Once dried or taken out of their natural habitats, the peat loses its carbon into the atmosphere, contributing to global warming.

For example, when peatlands are drained for agriculture and peat is extracted to be used in garden compost as a garden fertilizer. Peat has also traditionally been removed and burned as a heating fuel.

  • Many plant lovers don’t realize that the compost that they buy from a garden centre for their houseplants or gardens is very likely to contain peat.

In the northern hemisphere, close to half of the peat excavated has been used by the horticultural industry for use in bags of compost.

But entirely peat-free composts are commonly available.

  • In the southern hemisphere, forest fires and the clearing of peatlands for palm oil and pulpwood are major causes of peatland damage.

Restoring drained and damaged peatland is essential to both reduce emissions and to help tip the balance to peatlands storing more carbon.

  • Reflooding these soils is the start of this process.
  • These very precious environments need to be better-protected.
  • The outright preservation of healthy bogs and the banning of peat removal for garden fertilizer or for heating seems justified.

For parts of the world, peatlands have been sacred places. Some consider them as the gateway to the gods.  

Why care about coastal wetlands?

Photo by Aldino Hartan Putra on Unsplash

Coastal wetlands are found along the edges of coastlines where the land and ocean meet.

They include the world’s salt marshes, mangroves and populations of seagrasses.

They provide nurseries for young fish, an important line of defence against storms, a natural filtering of the water and they also sequester large amounts of carbon.

This carbon is stored in plants and also in roots in the deep wetland soil.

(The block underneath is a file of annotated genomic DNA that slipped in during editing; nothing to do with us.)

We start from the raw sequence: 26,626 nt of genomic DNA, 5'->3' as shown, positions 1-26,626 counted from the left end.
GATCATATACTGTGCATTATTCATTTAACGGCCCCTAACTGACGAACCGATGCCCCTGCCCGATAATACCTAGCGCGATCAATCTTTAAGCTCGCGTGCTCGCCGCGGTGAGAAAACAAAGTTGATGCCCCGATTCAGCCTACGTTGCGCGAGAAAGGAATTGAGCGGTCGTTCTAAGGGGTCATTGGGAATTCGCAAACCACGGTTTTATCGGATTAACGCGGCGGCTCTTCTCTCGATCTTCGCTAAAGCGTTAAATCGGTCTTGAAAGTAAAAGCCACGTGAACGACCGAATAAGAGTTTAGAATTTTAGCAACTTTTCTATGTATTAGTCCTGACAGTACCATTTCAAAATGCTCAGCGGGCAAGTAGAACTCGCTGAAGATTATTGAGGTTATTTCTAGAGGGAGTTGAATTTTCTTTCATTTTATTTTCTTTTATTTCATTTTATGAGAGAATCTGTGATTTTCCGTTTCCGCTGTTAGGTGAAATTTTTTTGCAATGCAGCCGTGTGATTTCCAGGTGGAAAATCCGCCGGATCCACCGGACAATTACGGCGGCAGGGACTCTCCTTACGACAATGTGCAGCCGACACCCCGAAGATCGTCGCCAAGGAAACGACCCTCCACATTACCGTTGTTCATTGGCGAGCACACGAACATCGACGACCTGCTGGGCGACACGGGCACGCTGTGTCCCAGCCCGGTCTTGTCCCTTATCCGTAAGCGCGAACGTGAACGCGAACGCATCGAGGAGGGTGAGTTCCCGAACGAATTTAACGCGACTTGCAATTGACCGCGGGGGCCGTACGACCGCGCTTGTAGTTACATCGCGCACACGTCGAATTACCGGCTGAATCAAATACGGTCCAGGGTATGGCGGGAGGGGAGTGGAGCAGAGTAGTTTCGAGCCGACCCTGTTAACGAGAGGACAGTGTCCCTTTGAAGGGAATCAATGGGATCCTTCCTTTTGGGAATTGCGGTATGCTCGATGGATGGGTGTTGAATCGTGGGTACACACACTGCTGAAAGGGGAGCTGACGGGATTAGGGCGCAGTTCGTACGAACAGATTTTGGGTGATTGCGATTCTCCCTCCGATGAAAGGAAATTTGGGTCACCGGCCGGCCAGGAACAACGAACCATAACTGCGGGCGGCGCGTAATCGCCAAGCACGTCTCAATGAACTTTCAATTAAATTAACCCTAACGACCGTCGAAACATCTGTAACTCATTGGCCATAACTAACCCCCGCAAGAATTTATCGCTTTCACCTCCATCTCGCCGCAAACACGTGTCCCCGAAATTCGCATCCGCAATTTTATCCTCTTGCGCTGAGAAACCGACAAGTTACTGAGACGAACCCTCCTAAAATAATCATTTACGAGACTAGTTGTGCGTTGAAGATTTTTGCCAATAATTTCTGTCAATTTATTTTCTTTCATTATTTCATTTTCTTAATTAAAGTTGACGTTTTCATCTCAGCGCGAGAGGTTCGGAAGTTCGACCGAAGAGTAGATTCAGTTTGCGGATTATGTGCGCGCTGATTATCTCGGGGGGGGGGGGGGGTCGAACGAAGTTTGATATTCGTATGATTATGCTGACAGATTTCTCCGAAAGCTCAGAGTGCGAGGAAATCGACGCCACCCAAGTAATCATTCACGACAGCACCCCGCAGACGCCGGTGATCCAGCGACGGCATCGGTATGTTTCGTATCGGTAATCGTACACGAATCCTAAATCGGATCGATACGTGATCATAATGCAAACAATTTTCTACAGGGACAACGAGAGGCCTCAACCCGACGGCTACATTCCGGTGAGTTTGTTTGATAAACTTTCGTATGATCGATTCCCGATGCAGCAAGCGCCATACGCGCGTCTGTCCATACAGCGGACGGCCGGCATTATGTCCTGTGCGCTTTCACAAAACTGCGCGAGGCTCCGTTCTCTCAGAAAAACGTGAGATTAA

The rapid plant growth in these areas and the low oxygen levels lead to the rapid buildup of layer upon layer of decaying plant matter, producing carbon-rich soil.

It’s estimated that coastal wetlands store 5 times as much carbon as tropical forests. Mangrove forests store about 22 billion tons of carbon alone.

But while these areas are important for biodiversity, defence of the land and carbon storage, in human history “wetland” has often meant “wasteland”.

Coastal ecosystems have been extensively damaged by being drained and cleared for other land uses, sprayed for mosquitos, polluted with runoffs from the land and had their timber cut. They have been used and abused for the operations of the fuel, plantation, farming, building and other development-related industries.

Keeping coastal wetlands intact and healthy is an essential component of tackling climate change.

It will ensure that they remain a carbon sink, rather than a carbon emitter.

It will also help them cope with the impacts of climate change such as rising sea levels and increased storm activity, helping them to protect local coastal communities and shore-line ecosystems.

What causes soil erosion and soil degradation?

It takes at least 100 years to create an inch of topsoil. But we are losing it at 17 times that rate.

The causes of soil erosion and degeneration are complex. They include:

  • Agricultural practices. Modern farm and industrial practices have focused on growing single crop types (monoculture), regularly ploughing or tilling the land, using herbicides to clear weeds, pesticides to clear bugs and fungicides to clear disease. Artificial fertilizers and minerals are added to the soil and the lack of water is compensated by irrigation. These techniques are gradually eroding and exhausting the soil and releasing carbon into the air, while little or no carbon is captured.